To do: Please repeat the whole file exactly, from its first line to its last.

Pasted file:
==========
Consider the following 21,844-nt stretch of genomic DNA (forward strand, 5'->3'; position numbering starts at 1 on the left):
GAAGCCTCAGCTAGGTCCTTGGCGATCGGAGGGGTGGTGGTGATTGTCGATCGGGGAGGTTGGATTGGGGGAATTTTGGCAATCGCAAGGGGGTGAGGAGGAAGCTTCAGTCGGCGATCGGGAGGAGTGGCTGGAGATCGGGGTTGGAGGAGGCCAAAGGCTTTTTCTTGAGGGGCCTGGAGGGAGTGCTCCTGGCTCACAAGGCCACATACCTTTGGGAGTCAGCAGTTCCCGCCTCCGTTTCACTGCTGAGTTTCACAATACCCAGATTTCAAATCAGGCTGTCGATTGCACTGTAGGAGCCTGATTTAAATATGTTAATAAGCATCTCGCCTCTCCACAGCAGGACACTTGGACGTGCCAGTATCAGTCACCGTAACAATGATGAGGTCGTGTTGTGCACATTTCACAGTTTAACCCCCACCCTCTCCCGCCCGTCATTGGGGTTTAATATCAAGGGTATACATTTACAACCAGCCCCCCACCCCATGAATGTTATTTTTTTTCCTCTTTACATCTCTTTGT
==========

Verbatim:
Consider the following 21,844-nt stretch of genomic DNA (forward strand, 5'->3'; position numbering starts at 1 on the left):
GAAGCCTCAGCTAGGTCCTTGGCGATCGGAGGGGTGGTGGTGATTGTCGATCGGGGAGGTTGGATTGGGGGAATTTTGGCAATCGCAAGGGGGTGAGGAGGAAGCTTCAGTCGGCGATCGGGAGGAGTGGCTGGAGATCGGGGTTGGAGGAGGCCAAAGGCTTTTTCTTGAGGGGCCTGGAGGGAGTGCTCCTGGCTCACAAGGCCACATACCTTTGGGAGTCAGCAGTTCCCGCCTCCGTTTCACTGCTGAGTTTCACAATACCCAGATTTCAAATCAGGCTGTCGATTGCACTGTAGGAGCCTGATTTAAATATGTTAATAAGCATCTCGCCTCTCCACAGCAGGACACTTGGACGTGCCAGTATCAGTCACCGTAACAATGATGAGGTCGTGTTGTGCACATTTCACAGTTTAACCCCCACCCTCTCCCGCCCGTCATTGGGGTTTAATATCAAGGGTATACATTTACAACCAGCCCCCCACCCCATGAATGTTATTTTTTTTCCTCTTTACATCTCTTTGT